When inviting him to deliver a Friday-evening lecture at Cremona – some two hundred versts west of Waindell, Pnin’s academic perch since 1945 – the vice-president of the Cremona Women’s Club, a Miss Judith Clyde, had advised our friend that the most convenient train left Waindell at 1.52 p.m., reaching Cremona at 4.17; but Pnin – who like so many Russians, was inordinately fond of everything in the line of timetables, maps, catalogues, collected them, helped himself freely to them with the bracing pleasure of getting something for nothing, and took especial pride in puzzling out schedules for himself – had discovered, after some study, an inconspicuous reference mark against a still more convenient train (Lv. Waindell 2.19 p.m., Ar. Cremona 4.32 p.m.); the mark indicated that Fridays, and Fridays only, the two-nineteen stopped at Cremona on its way to a distant and much larger city, graced likewise with a mellow Italian name. Unfortunately for Pnin, his timetable was five years old and in part obsolete.
As the novel develops, so does the character, and although Pnin’s escapades are narrated with comic perfection, a greater depth emerges as Pnin struggles to maintain composure in the face of finding lodgings, a visit from his ex-wife, Liza, awkward interactions with his ex-wife’s son and ongoing linguistic difficulties. It is language which most isolates Pnin and renders him incapable of fully settling into his life in America, and a motif repeated throughout the novel is Pnin’s inability to pronounce his colleagues’ names, as well as their own difficulties pronouncing his.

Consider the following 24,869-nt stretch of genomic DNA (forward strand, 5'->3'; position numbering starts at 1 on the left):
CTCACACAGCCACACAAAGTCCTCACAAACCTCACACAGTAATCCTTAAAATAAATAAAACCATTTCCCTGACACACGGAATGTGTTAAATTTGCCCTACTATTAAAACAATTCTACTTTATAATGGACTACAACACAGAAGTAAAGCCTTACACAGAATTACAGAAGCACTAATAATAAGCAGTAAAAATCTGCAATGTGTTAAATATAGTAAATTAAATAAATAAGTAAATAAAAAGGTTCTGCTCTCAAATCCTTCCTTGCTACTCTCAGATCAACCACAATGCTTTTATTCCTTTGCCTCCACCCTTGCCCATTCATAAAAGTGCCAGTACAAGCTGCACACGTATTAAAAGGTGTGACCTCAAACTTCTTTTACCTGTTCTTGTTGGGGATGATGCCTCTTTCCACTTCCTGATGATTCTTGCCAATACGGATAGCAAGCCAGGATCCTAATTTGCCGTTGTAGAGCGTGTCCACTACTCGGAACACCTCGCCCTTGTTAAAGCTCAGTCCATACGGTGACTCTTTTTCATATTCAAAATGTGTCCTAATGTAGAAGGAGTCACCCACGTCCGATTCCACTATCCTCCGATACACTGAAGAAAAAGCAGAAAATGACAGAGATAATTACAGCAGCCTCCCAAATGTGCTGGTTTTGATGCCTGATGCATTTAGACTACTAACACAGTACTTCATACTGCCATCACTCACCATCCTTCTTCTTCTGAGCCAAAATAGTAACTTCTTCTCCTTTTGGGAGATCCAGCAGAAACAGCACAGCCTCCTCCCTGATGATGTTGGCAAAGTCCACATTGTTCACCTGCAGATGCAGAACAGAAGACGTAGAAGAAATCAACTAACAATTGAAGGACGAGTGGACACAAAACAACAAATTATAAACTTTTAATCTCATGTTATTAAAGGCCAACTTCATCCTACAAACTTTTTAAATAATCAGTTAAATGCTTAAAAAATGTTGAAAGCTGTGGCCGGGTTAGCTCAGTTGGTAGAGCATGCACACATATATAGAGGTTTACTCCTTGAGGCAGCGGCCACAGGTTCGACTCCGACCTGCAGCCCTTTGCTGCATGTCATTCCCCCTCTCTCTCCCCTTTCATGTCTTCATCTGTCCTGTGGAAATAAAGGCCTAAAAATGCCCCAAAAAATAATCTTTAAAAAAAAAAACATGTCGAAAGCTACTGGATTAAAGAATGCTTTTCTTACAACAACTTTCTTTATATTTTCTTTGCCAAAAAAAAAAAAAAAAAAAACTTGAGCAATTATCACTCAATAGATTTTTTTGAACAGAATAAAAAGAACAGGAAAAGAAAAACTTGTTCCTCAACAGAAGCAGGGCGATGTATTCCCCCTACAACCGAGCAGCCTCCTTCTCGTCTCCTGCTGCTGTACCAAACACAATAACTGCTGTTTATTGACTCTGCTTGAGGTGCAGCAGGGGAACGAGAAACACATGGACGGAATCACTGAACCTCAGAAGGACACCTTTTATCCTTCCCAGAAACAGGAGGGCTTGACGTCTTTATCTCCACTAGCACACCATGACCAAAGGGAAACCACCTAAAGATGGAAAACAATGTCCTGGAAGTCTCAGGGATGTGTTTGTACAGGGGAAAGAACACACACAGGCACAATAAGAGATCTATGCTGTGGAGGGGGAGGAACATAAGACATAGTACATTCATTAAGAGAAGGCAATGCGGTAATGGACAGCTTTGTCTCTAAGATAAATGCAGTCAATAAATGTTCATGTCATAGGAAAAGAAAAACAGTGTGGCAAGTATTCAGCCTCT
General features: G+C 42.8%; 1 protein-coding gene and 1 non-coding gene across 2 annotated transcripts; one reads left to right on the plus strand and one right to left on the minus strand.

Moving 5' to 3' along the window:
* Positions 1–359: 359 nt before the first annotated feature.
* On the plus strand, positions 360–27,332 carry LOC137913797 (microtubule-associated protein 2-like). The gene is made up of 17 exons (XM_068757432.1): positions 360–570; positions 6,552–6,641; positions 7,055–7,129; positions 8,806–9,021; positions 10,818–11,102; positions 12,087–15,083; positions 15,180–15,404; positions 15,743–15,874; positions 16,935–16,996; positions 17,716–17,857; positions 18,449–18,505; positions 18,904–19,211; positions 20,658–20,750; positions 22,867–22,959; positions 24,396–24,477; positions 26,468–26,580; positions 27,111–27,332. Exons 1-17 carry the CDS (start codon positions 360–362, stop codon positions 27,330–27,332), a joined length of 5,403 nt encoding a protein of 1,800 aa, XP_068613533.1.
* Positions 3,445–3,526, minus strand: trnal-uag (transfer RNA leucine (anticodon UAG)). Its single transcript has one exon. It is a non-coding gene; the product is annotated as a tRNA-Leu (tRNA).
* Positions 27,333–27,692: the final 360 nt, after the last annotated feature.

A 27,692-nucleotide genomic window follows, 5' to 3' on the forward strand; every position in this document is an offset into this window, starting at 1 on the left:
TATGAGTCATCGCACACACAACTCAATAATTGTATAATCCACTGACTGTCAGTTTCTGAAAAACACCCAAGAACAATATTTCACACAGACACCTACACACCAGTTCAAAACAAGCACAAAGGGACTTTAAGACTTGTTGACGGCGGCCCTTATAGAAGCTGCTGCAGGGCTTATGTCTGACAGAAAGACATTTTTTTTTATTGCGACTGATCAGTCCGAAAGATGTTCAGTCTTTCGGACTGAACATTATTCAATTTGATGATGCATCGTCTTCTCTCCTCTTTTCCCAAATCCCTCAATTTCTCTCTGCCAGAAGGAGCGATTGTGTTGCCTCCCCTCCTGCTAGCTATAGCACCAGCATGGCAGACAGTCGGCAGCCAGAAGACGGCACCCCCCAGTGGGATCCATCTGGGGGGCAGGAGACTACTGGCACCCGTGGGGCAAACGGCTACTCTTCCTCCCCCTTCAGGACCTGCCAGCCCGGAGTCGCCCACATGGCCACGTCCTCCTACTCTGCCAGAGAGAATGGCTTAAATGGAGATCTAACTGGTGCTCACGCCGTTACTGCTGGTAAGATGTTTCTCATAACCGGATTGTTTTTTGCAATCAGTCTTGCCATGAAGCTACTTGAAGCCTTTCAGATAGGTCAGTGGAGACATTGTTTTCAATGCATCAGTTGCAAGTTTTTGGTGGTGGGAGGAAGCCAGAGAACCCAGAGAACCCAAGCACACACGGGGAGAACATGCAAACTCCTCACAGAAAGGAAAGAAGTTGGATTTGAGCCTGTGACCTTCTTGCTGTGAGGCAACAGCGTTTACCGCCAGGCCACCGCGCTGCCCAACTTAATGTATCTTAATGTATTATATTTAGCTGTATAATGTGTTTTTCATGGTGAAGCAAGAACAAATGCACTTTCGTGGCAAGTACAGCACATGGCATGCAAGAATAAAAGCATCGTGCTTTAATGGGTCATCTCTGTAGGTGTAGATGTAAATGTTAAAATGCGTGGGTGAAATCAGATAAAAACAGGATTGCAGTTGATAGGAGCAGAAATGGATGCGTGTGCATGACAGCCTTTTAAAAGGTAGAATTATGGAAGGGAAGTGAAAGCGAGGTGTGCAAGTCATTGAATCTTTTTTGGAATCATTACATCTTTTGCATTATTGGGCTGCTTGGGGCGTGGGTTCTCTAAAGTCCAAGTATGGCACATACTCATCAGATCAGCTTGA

When around other Russians, Pnin is much more at ease. In a chapter which tells of a visit to the house of some fellow Russians, we get a glimpse of a different side of Pnin, astute and dignified, as well as some wider context to his circumstances: sitting in the garden, he is struck by the memory of Mira, a lover from his youth, who died in a Nazi concentration camp. It is one of the most moving moments in the novel:
In order to exist rationally, Pnin had taught himself, during the last ten years, never to remember Mira Belochkin – not because, in itself, the evocation of a youthful love affair, banal and brief, threatened the peace of his mind (alas, recollections of his marriage to Liza were imperious enough to crowd out any former romance), but because, if one were quite sincere with oneself, no conscience, and hence no consciousness, could be expected to subsist in a world where such things as Mira’s death were possible.
It is impossible not to see something of Nabokov himself in Pnin, in particular his nostalgia as an emigre and his experiences in America. One particularly clear link between author and character is their shared experience of American dentistry: Pnin has his decayed teeth pulled and replaced with a gleaming set of dentures, as did Nabokov himself. But Pnin is not Nabokov. With a family around him and a total command of the English language, Nabokov avoided Pnin’s fate. After the events of the final chapters, we leave Pnin seemingly destined to remain an outsider. However, he has become so much more than just a figurehead for a series of comic escapades: in Pnin, Nabokov has created a multi-dimensional character who, despite the laughs, is intensely human. He will stay with me for a long time.